EPA decision to defund water testing creates risk

The federal Environmental Protection Agency has hung coastal counties out to dry by threatening to withdraw all funding for ocean water testing.

At issue is $10 million in annual grants that have helped state and local agencies — including San Luis Obispo County — test ocean water for contaminants that can make swimmers sick.

While funding is secure for the coming fiscal year ending in June 2013, the EPA is proposing to discontinue it after that.

The EPA’s justification for cutting the funding is as arrogant as it is absurd: “States and local governments now have the technical expertise and procedures to continue beach monitoring without federal support.”

This isn’t about “technical expertise.” Rather, it’s about funding the staff and equipment to collect and analyze samples; to post health advisories if necessary; and to conduct follow-up testing to ensure the water is again safe.

San Luis Obispo County has received approximately $25,000 per year from the EPA. The state of California provides an additional $23,000, and the county allocates $70,000 to $80,000 annually to cover the cost of weekly testing at 19 sites.

County environmental health officials consider the weekly testing program to be bare-bones; some jurisdictions do daily testing.

Yet if EPA funding is lost, the county may have to drop some of the testing sites.

That would be unfortunate, because the tests frequently turn up bacteria counts high enough to warrant posting health advisories, which warn beachgoers to avoid ocean contact. Advisories have been posted, at one time or another, at just about every beach in the county: Pismo, Avila, Olde Port, Cayucos, Morro Bay.

Even more alarming, over the past few years, there have been 11 occasions when conditions were so bad that county environmental health closed a stretch of shoreline to all ocean contact.

While there have not been confirmed outbreaks of illness associated with swimming, there have been anecdotal reports of ear and skin infections and stomach problems. With the possibility of cutbacks looming, the local chapter of the Surfrider Foundation plans to resume its own testing program.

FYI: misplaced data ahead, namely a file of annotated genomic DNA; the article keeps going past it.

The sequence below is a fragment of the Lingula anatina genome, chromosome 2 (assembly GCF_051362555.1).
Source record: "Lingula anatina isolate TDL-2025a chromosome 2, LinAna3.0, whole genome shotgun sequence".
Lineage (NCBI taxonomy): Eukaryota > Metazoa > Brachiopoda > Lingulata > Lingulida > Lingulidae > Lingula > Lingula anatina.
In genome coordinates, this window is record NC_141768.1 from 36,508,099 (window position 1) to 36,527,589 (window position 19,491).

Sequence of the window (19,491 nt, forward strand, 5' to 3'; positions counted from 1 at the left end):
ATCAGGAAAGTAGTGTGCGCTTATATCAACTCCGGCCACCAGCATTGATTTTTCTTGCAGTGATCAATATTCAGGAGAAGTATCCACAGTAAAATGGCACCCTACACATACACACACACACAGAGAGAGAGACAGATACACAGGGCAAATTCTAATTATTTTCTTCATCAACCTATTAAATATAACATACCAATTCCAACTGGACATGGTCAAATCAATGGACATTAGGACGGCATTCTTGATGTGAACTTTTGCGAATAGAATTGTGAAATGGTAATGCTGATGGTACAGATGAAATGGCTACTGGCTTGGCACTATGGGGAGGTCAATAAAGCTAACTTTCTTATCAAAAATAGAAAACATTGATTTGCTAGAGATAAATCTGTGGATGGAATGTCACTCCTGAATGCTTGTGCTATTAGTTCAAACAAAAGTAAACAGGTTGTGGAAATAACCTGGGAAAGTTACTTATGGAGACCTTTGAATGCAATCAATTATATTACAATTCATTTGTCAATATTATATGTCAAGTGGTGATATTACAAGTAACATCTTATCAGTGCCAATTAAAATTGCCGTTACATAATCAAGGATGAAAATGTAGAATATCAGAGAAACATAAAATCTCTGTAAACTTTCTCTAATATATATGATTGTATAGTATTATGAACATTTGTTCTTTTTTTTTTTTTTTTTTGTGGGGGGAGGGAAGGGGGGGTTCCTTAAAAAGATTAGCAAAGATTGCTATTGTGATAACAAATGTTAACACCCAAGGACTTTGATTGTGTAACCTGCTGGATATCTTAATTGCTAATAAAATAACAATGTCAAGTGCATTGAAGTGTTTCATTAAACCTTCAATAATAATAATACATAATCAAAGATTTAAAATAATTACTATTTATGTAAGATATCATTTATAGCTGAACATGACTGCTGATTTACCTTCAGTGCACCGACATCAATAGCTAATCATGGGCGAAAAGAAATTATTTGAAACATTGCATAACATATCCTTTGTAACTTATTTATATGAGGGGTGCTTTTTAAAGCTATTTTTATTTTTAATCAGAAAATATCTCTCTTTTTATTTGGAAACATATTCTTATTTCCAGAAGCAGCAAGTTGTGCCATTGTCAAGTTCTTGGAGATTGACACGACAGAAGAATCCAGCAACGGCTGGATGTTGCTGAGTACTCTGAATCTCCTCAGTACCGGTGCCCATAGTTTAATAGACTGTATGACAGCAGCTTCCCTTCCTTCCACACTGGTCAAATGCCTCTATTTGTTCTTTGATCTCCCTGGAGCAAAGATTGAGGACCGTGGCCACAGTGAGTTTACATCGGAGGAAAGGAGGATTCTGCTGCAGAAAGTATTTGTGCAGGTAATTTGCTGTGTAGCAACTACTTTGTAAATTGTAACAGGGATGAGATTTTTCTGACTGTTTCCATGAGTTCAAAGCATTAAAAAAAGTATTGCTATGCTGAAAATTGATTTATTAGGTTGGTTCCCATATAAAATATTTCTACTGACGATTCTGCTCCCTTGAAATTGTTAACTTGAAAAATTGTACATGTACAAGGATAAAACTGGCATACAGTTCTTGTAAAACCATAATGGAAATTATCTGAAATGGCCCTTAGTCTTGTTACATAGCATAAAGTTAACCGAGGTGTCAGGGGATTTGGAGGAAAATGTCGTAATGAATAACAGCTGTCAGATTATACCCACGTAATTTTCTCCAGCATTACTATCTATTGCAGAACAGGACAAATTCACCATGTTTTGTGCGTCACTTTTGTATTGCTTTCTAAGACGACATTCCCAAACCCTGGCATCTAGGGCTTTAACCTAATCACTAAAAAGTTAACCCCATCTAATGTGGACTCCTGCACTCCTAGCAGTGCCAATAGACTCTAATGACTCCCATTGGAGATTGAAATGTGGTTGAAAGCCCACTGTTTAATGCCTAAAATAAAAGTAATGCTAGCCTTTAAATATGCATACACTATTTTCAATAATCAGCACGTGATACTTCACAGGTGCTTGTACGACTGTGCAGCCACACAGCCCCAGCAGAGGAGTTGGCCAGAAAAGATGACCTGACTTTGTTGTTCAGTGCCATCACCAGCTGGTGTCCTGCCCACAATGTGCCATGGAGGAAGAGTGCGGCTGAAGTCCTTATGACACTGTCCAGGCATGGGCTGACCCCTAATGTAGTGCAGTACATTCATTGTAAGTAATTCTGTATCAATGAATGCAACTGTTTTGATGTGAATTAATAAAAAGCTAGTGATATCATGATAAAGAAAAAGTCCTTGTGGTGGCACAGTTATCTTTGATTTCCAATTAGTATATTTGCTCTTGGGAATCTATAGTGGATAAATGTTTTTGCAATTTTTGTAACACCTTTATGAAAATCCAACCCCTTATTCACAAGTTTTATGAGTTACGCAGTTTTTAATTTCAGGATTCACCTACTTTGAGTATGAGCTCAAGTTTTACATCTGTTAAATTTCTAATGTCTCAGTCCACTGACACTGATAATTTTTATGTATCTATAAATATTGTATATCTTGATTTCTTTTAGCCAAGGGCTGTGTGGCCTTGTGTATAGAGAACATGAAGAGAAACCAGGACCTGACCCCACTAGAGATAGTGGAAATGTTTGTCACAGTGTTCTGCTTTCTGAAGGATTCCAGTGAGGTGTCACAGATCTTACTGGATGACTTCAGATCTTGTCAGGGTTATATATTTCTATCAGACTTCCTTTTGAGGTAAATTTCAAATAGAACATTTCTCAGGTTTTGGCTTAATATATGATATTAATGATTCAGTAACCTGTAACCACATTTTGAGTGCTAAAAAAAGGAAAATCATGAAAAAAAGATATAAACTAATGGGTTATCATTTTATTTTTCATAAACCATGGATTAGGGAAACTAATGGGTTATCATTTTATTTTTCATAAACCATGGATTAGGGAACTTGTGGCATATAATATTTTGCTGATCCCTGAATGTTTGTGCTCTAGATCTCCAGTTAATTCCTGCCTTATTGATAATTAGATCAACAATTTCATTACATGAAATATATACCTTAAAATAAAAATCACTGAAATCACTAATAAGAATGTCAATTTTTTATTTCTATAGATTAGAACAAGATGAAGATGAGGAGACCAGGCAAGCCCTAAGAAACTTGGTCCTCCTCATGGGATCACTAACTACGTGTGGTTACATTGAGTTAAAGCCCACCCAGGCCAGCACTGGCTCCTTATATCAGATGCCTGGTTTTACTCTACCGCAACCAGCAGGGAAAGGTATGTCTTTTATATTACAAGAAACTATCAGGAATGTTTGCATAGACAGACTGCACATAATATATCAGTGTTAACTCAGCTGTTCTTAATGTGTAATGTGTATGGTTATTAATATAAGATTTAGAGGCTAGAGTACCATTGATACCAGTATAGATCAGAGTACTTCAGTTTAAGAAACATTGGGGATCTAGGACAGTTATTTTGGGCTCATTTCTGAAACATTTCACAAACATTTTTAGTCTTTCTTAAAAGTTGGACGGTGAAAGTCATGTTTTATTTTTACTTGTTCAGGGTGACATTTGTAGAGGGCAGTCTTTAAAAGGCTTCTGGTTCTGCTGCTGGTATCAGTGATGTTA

That’s good news. However, the county will not be able to use those results to issue advisories or to close beaches. For that, it needs to collect and analyze samples.

To its credit, the Board of Supervisors has been supportive of the testing program; should the EPA funding dry up, the board could opt to increase financial support to keep the program whole.

However, not every coastal community may see it that way.

At a time when so many state and local agencies are struggling to balance their budgets, it’s dangerous for the EPA to assume that every jurisdiction will be able to replace lost grant funding.

We strongly urge the EPA to continue to partner with local agencies in providing financial support for a program that protects the environment, the public health and the economy of coastal communities.

To find out more

Ocean monitoring reports: Go to www.slocounty.ca.gov/health/publichealth/ehs/beach.htm for San Luis Obispo County ocean monitoring reports.

Water testing plans: Go to slo.surfrider.org to learn more about the Surfrider Foundation’s plans for water testing.

Editorials are the opinion of The Tribune.